Occupational therapists have a toolbox well-equipped to support individuals struggling with mental health and addiction.  We are experts at client-centered practice, identifying areas of strength, problem-solving, and facilitating change in the environment, person, or activity.  OTs focus on eliminating barriers in order to improve client quality of life, and promote health and wellness.  Many tools, specific assessments, and interventions that we already use in practice can be applied to the recovery intervention process.

Create goals

Collaborate with your client to create their own goals.  Not sure where to begin?  Start with an occupational profile.  Motivational interviewing can be an excellent tool to discover what is meaningful in their life.  Practitioners can support this endeavor with assessments such as the Canadian Occupational Performance Measure (COPM).  The COPM "measures performance and satisfaction in self-care, productivity, and leisure from the client's perspective." This quick client-centered assessment can be readministered at any point in the recovery process to check for progress.  It can also give the client insight into what is important to them and their performance in those identified activities.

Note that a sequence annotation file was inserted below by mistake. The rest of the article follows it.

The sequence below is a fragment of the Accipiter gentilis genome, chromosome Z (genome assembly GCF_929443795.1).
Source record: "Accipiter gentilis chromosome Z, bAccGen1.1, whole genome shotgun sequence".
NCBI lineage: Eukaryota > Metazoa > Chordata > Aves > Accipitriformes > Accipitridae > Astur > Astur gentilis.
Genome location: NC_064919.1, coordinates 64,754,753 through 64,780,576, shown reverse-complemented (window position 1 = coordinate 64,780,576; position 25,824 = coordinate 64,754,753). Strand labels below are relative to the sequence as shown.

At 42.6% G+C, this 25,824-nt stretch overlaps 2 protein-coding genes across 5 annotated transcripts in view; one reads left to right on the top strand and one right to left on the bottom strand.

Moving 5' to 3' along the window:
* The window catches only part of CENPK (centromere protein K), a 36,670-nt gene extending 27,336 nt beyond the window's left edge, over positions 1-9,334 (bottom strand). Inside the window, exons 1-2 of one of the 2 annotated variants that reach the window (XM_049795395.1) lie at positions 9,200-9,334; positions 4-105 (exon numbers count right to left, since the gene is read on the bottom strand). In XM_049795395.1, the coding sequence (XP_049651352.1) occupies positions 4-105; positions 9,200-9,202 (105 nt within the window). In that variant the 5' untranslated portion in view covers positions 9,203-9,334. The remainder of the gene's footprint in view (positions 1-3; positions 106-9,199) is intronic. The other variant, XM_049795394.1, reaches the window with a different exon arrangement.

Empower your client

Educate your client on all of the principles of recovery and highlight the notion that recovery is person-driven.  Empowerment is defined as an individual’s perceived ability to have control over their life.  Help your client identify their strengths and motivation for recovery.  The therapist can help identify the client's challenges and consider what skills they used in that scenario.  This reflective practice can be a valuable learning opportunity.